Mohammed Al-Qassabi's invention for offside detection includes shin pad sensors for players.

CMU-Q senior places third in Stars of Science

Updated October 24

Mohammed Al-Qassabi placed third in the Stars of Science television competition with his invention of an automatic football offside detector. Al-Qassabi is a senior in the information systems program at Carnegie Mellon University in Qatar (CMU-Q), a Qatar Foundation partner university. 

Al-Qassabi was the youngest finalist, and the only one from Qatar, in the series’ 13th season. An avid football player and fan, he invented the offside detector while a first-year student at CMU-Q. 

“One of my most useful classes was learning to code in Python,” he said. “When I started at CMU-Q, I just had the idea for the offside detector, but I could make a proper prototype once I learned to code.”

During his first year, he won a gold medal for the project at the 11th International Invention Fair Middle East (IIFME) in Kuwait. He refined the prototype and in his second year at CMU-Q, he received the individual gold medal at the Doha Oasis for Innovation. Al-Qassabi also won Best Startup at Al Fikra 2020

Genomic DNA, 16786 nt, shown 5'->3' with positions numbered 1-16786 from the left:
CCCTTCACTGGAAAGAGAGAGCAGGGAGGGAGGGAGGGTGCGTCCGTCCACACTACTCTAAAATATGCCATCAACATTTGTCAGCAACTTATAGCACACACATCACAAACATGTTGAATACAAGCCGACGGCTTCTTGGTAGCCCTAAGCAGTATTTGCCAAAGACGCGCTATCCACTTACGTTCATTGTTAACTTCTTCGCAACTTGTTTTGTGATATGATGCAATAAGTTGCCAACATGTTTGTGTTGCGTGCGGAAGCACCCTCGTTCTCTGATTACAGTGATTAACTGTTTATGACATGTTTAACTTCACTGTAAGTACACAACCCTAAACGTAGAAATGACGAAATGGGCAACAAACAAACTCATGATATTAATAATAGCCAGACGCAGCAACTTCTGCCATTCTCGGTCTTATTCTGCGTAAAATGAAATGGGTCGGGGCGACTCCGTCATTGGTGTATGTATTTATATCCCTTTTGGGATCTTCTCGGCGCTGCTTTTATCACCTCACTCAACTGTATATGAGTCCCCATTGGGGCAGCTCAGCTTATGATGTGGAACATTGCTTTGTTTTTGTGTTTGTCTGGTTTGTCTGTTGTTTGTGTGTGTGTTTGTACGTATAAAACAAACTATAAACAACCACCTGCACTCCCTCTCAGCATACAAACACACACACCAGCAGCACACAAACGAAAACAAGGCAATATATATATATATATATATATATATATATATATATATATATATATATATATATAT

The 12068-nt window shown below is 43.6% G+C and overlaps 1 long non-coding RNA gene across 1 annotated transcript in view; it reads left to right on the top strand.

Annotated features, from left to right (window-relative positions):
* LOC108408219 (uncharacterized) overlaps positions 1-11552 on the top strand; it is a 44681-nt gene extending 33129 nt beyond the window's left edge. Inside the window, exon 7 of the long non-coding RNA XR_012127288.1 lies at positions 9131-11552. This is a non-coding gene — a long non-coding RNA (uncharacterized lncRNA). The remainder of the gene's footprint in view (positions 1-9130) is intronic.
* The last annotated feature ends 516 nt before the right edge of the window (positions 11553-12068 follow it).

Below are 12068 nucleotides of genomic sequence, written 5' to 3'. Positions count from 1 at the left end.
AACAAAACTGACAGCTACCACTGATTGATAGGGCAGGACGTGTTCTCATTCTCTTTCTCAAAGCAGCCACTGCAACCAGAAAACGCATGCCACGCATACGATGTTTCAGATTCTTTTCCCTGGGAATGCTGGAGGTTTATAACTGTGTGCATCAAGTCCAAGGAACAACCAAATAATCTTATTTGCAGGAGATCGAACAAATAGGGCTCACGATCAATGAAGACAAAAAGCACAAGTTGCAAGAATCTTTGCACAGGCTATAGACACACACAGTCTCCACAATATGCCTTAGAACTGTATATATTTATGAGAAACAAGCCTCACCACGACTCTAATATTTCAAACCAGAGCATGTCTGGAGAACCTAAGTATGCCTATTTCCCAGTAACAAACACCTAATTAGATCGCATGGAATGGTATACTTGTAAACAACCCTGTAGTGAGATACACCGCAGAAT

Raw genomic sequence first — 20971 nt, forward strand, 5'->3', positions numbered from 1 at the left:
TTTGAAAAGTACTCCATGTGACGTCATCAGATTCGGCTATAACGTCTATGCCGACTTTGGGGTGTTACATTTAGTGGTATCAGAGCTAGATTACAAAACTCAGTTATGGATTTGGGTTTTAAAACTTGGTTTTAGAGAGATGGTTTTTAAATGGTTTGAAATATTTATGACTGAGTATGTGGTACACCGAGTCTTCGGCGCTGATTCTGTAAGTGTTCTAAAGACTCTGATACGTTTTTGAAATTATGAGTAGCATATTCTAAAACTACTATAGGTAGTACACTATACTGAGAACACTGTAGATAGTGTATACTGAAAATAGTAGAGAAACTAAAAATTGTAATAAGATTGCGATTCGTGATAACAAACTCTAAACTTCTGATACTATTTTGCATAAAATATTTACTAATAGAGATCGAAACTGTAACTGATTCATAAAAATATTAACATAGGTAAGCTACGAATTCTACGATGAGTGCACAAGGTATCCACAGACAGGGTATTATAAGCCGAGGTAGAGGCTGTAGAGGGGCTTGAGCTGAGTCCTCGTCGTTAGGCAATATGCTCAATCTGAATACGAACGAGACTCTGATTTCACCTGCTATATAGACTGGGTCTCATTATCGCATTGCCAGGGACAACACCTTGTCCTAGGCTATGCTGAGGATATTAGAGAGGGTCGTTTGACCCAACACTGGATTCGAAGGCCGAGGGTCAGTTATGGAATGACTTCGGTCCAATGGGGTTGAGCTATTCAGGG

“During Stars of Science, the jury asked me to develop the project further,” said Al-Qassabi. “Now it not only detects if the ball is offside, but it tracks performance and can record the mechanism of any injuries.”

Mohammed Al-Qassabi presents to the jury at Stars of Science Season 13.

Mohammed Al-Qassabi presents to the jury at Stars of Science Season 13.


During the proof of concept, engineering, and design phases of the competition, Al-Qassabi received top marks from the judges. 

“I am thankful for how Stars of Science has helped me improve my invention. Insh’allah, I hope it could be used in Qatar football, and maybe even at the World Cup.”


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